Cascade Bicycle Club’s David Hiller told Publicola the club was not included in the Parks Department’s decision to cut the number of Bicycle Sundays from 18 to 12 this year:
David Hiller, policy director for the Cascade Bicycle Club, says the organization, which sponsors and helps pay for the popular Bicycle Sundays program (which closes Lake Washington Boulevard to car traffic on weekend days during the summer to give cyclists unimpeded access to the road), was not included in the Seattle Parks Department’s decision to cut the program back from 18 days to 12.
“We’re disappointed that we got this information as late as we did in the spring, and it was information, not a discussion,” Hiller says. “This was not the way we expected to be treated as partners and funders [of Bicycle Sundays]. We think we deserved a little more head-up than we got.”
Yesterday, parks department spokeswoman Joelle Hammerstad told PubliCola that the department decided to reduce the number of Bicycle Sundays to accommodate five more charity walks and runs, including the Danskin Triathlon, the Race for Grace, and the Walk for Water—all of which, Hammerstad noted, are “good causes.”
Meanwhile, we asked Seattle Summer Streets via Facebook when cicWAvia was going to happen. The answer: As soon as we find a sponsor.
So, which big Seattle employer wants to step to the plate and create the biggest street party the city has ever seen?
CicLAvia 2011: Los Angelenos Take Back the Streets from Streetfilms on Vimeo.
Speaking of StreetFilms, this is a reminder that Clarence Eckerson Jr is presenting films at 7 p.m. tonight (April 29) at REI.
Joelle Hammerstad’s response makes no sense. There are always several Bicycle Sundays every year where an event like a charity walk or run happens in the morning and then Bicycle Sunday starts after that event ends. Why doesn’t that work for the new events added this year?
I wouldn’t be surprised to find that since now Group Health is involved with the club that some people are having second thoughts on working with them. Their last year has been filled with ups and downs, and from my perspective possibly not headed in the right direction.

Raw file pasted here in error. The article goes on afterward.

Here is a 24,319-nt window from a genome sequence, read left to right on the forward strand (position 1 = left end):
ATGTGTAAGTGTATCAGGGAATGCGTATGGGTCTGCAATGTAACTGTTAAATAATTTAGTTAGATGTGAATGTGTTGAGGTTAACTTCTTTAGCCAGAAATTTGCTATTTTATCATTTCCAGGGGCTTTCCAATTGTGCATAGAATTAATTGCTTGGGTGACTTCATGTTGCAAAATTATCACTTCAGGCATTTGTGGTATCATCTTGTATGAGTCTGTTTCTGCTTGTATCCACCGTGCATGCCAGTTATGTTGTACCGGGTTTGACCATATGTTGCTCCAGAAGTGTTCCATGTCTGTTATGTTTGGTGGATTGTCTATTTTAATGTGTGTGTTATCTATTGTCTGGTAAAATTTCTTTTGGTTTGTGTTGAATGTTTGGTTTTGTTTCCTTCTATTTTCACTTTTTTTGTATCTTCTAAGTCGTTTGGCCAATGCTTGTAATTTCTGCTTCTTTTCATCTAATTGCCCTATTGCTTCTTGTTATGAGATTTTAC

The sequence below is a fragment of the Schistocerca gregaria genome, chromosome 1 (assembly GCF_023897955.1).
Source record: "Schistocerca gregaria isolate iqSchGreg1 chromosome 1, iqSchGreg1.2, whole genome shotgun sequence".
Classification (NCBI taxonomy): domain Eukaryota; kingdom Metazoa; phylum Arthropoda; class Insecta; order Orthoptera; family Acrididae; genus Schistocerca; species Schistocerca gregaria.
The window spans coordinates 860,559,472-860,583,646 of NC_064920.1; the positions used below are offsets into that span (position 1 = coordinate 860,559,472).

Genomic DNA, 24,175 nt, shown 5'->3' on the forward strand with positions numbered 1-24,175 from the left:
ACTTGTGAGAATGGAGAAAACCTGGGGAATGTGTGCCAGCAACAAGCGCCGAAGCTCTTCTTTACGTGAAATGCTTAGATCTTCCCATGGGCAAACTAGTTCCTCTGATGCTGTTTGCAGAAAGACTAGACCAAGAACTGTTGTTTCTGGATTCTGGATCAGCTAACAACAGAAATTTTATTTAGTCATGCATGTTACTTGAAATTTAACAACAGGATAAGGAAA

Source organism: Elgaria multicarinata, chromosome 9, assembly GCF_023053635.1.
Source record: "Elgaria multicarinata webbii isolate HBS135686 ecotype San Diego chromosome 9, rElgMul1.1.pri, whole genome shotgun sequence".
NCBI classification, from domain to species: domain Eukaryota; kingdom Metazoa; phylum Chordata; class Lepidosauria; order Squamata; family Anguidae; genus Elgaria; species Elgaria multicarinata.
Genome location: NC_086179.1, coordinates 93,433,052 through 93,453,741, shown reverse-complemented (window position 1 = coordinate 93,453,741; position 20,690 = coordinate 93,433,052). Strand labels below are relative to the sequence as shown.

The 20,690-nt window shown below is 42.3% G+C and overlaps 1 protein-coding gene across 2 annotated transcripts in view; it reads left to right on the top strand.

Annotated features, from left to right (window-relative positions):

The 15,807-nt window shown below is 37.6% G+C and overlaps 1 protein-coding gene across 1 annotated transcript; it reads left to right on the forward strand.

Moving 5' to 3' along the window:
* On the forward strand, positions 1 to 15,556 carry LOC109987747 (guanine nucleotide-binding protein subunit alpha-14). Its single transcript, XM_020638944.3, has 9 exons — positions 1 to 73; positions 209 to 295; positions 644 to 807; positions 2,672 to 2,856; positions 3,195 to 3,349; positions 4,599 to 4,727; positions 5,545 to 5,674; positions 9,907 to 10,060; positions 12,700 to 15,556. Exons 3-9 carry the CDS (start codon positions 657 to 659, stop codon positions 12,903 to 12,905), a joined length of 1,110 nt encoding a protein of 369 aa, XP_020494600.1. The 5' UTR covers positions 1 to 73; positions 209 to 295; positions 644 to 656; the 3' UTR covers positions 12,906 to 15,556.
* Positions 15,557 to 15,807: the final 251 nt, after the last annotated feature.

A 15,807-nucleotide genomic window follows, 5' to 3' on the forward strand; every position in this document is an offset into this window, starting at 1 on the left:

I think what’s more sad is that I lived in Seattle for 5 years and never once heard of Bicycle Sundays.
Anyway, it’s not surprising that agencies are cutting CBC out of the loop. If a more ineffectual advocacy group exists I’d like to see one.
I’m unsure what commenters at #2 and #3 are trying to communicate.
Group Health has been a major sponsor and donor to Cascade Bicycle Club for nearly a decade. It’s not new, nor does it represent a change in direction. And, other than a brief fracas within the organization, our direction – that of thoughtful, data-driven advocacy, hasn’t changed.
As for our effectiveness, we’ve won the most significant legal battles of any bicycle organization in the country – and are lead plaintiffs in a suit that if successful will reshape transportation policy in the four-county PSRC region. We moved landmark local and statewide legislation, and won electoral battles throughout the region. There are also numerous misguided efforts and/or projects that never see the light of day expressly because we can quietly and peacefully head them off before they become a problem. In addition, we’re delivering Basics of Bicycling instruction to tens of thousands of school-children throughout the region, and providing commute support, audits and planning services for dozens of major employers with hundreds of thousands of employees.
Is there more to do? Certainly. However, that should go without saying.
Which leaves me with a question: Is there a major policy or revenue initiative that comes to mind, Ross, when you level your criticism?
Now it’s clear why with Hiller being appointed to a cabinet position in city hall! Way to use his resources.